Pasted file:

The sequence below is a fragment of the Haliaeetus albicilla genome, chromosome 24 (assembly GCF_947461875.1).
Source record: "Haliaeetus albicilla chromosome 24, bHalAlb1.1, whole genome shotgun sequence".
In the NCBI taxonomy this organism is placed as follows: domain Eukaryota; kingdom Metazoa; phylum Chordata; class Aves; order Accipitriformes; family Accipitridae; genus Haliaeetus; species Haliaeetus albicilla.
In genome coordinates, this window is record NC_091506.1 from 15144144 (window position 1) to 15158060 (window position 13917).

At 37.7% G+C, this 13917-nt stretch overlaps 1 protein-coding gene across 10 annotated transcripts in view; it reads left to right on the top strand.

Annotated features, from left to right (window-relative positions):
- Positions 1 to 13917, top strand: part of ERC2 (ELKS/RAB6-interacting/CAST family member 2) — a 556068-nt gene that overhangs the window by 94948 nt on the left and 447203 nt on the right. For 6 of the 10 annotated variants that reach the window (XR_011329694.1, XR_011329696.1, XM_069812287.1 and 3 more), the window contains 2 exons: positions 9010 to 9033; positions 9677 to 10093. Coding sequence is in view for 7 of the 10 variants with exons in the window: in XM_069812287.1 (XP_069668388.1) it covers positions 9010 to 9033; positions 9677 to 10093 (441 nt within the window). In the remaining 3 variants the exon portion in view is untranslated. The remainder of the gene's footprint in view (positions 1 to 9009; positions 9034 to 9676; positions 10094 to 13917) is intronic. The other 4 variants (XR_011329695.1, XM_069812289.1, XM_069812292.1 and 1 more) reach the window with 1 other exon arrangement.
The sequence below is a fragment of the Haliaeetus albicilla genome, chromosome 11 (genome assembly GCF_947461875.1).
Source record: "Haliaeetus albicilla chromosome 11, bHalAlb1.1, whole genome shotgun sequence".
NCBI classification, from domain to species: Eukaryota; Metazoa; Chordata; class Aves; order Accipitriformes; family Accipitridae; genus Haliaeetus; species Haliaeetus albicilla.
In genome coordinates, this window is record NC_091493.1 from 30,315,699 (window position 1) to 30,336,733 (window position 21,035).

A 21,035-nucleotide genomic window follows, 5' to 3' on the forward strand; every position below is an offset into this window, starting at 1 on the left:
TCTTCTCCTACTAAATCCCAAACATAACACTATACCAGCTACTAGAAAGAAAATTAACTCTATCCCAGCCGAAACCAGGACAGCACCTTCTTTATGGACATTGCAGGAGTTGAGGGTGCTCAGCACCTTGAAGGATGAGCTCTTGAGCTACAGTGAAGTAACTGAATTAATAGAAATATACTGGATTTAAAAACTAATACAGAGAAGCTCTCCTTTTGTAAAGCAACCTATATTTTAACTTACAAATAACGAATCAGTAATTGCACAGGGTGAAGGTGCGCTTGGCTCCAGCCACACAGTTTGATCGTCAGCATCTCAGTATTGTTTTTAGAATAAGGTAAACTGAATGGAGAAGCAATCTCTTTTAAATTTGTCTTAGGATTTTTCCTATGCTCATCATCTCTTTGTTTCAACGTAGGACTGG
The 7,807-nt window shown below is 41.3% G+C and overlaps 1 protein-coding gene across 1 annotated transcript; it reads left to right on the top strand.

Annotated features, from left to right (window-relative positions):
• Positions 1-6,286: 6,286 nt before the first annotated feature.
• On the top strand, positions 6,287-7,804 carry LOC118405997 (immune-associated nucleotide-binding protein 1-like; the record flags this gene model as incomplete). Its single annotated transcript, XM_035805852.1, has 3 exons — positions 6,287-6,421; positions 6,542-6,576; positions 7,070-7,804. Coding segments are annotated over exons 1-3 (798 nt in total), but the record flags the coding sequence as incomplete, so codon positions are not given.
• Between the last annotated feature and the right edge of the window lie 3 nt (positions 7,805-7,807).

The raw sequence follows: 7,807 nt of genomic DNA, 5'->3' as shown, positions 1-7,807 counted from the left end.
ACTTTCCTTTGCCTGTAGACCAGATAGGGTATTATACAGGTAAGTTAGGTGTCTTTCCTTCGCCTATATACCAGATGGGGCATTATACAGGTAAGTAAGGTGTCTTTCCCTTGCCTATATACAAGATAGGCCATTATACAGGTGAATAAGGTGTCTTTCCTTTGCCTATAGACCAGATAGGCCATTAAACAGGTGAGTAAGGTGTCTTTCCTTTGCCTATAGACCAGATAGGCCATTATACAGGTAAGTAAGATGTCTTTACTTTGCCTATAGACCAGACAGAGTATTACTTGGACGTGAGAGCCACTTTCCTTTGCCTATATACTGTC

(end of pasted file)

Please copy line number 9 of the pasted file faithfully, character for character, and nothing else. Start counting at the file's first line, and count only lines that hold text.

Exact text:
Source record: "Haliaeetus albicilla chromosome 11, bHalAlb1.1, whole genome shotgun sequence".